Article  PubMed  PubMed Central  Google Scholar 

  6. 6.

    DaVee T, Coronel E, Papafragkakis C, Thaiudom S, Lanke G, Chakinala RC, Nogueras Gonzalez GM, Bhutani MS, Ross WA, Weston BR, Lee JH (2018) Pancreatic cancer screening in high-risk individuals with germline genetic mutations. Gastrointest Endosc. https://doi.org/10.1016/j.gie.2017.12.019

    Article  PubMed  Google Scholar 

  7. 7.

    Bartsch DK, Slater EP, Carrato A, Ibrahim IS, Guillen-Ponce C, Vasen HF, Matthai E, Earl J, Jendryschek FS, Figiel J, Steinkamp M, Ramaswamy A, Vazquez-Sequeiros E, Munoz-Beltran M, Montans J, Mocci E, Bonsing BA, Wasser M, Kloppel G, Langer P, Fendrich V, Gress TM (2016) Refinement of screening for familial pancreatic cancer. Gut. https://doi.org/10.1136/gutjnl-2015-311098

    Article  PubMed  Google Scholar 

  8. 8.

    van Rijssen LB, Koerkamp BG, Zwart MJ, Bonsing BA, Bosscha K, van Dam RM, van Eijck CH, Gerhards MF, van der Harst E, de Hingh IH, de Jong KP, Kazemier G, Klaase J, van Laarhoven CJ, Molenaar IQ, Patijn GA, Rupert CG, van Santvoort HC, Scheepers JJ, van der Schelling GP, Busch OR, Besselink MG (2017) Nationwide prospective audit of pancreatic surgery: design, accuracy, and outcomes of the Dutch Pancreatic Cancer Audit. HPB (Oxford) 19(10):919–926. https://doi.org/10.1016/j.hpb.2017.06.010

    Article  Google Scholar 

  9. 9.

    Ibrahim IS, Bonsing BA, Swijnenburg RJ, Welling L, Veenendaal RA, Wasser MN, Morreau H, Inderson A, Vasen HF (2017) Dilemmas in the management of screen-detected lesions in patients at high risk for pancreatic cancer. Fam Cancer 16(1):111–115. https://doi.org/10.1007/s10689-016-9915-3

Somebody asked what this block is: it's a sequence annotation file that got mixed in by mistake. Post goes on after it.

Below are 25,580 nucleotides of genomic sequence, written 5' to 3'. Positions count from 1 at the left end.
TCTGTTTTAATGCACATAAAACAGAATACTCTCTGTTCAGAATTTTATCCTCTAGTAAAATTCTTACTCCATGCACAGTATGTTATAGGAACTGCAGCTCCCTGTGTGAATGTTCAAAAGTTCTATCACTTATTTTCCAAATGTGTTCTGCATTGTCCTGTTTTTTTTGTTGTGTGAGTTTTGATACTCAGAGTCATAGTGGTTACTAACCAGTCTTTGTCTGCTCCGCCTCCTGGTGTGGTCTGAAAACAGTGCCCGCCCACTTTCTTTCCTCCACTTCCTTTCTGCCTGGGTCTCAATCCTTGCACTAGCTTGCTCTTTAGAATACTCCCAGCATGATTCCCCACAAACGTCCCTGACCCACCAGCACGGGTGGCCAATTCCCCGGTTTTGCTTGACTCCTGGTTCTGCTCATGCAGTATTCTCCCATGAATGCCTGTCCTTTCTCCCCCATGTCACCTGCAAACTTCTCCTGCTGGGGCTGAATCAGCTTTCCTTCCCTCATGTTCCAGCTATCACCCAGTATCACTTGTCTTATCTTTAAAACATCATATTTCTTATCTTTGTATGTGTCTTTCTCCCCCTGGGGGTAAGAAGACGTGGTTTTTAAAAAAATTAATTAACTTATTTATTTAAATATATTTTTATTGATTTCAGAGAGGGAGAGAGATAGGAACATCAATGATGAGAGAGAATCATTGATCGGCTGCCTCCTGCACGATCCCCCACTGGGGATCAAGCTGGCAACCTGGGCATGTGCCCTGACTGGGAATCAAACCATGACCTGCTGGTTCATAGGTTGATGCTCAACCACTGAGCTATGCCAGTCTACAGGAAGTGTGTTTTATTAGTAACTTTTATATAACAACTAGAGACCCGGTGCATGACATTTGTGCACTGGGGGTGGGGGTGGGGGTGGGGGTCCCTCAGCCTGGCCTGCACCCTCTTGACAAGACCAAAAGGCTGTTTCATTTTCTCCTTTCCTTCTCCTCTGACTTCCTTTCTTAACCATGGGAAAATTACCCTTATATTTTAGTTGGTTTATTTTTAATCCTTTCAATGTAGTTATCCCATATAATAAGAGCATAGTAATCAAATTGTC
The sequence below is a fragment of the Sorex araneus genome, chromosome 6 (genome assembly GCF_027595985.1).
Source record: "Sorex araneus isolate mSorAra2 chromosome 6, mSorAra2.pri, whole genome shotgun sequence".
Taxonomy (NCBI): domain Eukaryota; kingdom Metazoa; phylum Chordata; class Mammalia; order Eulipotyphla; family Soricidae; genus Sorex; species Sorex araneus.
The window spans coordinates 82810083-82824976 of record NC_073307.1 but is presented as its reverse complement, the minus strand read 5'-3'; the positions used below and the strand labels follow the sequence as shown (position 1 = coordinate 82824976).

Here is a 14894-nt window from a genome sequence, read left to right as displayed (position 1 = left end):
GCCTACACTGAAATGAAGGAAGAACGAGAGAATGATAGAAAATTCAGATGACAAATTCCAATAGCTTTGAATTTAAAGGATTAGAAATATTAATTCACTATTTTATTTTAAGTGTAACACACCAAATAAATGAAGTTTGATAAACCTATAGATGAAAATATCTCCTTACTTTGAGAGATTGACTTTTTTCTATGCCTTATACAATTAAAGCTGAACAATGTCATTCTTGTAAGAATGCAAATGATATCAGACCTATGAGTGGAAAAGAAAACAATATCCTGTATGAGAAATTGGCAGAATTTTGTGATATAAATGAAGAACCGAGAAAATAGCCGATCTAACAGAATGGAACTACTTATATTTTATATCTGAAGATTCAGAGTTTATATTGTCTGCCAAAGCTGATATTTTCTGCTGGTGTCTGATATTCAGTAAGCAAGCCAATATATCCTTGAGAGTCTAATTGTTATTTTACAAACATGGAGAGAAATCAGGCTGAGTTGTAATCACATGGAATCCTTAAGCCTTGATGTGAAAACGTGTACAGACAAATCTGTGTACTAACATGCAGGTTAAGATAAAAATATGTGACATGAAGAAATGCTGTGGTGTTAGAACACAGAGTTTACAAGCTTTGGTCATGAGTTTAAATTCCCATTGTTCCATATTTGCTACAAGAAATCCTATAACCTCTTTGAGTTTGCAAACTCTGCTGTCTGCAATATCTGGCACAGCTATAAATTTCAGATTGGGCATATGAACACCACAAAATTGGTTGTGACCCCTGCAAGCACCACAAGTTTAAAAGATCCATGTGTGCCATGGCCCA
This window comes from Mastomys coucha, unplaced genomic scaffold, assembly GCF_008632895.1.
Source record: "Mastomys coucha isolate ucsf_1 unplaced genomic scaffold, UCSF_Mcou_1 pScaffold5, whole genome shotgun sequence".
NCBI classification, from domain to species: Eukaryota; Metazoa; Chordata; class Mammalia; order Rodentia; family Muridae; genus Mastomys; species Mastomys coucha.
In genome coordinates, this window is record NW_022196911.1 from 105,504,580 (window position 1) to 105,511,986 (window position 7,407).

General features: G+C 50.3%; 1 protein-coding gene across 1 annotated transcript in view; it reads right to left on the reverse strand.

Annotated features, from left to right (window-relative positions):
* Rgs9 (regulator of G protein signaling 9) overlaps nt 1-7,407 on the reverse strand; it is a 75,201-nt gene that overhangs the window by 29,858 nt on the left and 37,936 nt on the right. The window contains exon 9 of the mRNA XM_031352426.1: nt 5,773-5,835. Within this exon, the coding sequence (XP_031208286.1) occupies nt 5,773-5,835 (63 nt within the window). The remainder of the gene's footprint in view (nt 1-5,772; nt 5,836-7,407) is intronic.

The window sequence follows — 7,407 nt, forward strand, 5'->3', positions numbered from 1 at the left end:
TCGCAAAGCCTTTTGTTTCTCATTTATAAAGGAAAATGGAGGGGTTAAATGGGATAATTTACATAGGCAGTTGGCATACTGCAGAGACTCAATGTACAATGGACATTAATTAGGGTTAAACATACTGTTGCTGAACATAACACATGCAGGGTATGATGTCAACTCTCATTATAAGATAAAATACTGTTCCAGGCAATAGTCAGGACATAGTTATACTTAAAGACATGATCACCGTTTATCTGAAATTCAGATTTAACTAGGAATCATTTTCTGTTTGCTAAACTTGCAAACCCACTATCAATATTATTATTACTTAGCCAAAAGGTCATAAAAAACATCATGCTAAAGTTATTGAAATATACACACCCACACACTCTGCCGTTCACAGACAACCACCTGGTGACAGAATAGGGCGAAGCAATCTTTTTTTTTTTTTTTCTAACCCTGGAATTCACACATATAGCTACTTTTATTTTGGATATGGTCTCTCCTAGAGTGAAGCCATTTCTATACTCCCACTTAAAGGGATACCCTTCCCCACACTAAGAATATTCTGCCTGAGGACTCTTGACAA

Article  PubMed  Google Scholar 

  10. 10.

    Cazacu IM, Luzuriaga Chavez AA, Saftoiu A, Bhutani MS (2018) Psychological impact of pancreatic cancer screening by EUS or magnetic resonance imaging in high-risk individuals: A systematic review. Endosc Ultrasound 8(1):17

    PubMed Central  Google Scholar 

  11. 11.

    Harinck F, Konings IC, Kluijt I, Poley JW, van Hooft JE, van Dullemen HM, Nio CY, Krak NC, Hermans JJ, Aalfs CM, Wagner A, Sijmons RH, Biermann K, van Eijck CH, Gouma DJ, Dijkgraaf MG, Fockens P, Bruno MJ, Drgopcsih-r I (2015) A multicentre comparative prospective blinded analysis of EUS and MRI for screening of pancreatic cancer in high-risk individuals. Gut. https://doi.org/10.1136/gutjnl-2014-308008

    Article  PubMed  Google Scholar 

  12. 12.

    Konings IC, Harinck F, Kuenen MA, Sidharta GN, Kieffer JM, Aalfs CM, Poley JW, Smets EM, Wagner A, van Rens A, Vleggaar FP, Ausems MG, Fockens P, van Hooft JE, Bruno MJ, Bleiker EM (2017) Factors associated with cancer worries in individuals participating in annual pancreatic cancer surveillance. Fam Cancer 16(1):143–151. https://doi.org/10.1007/s10689-016-9930-4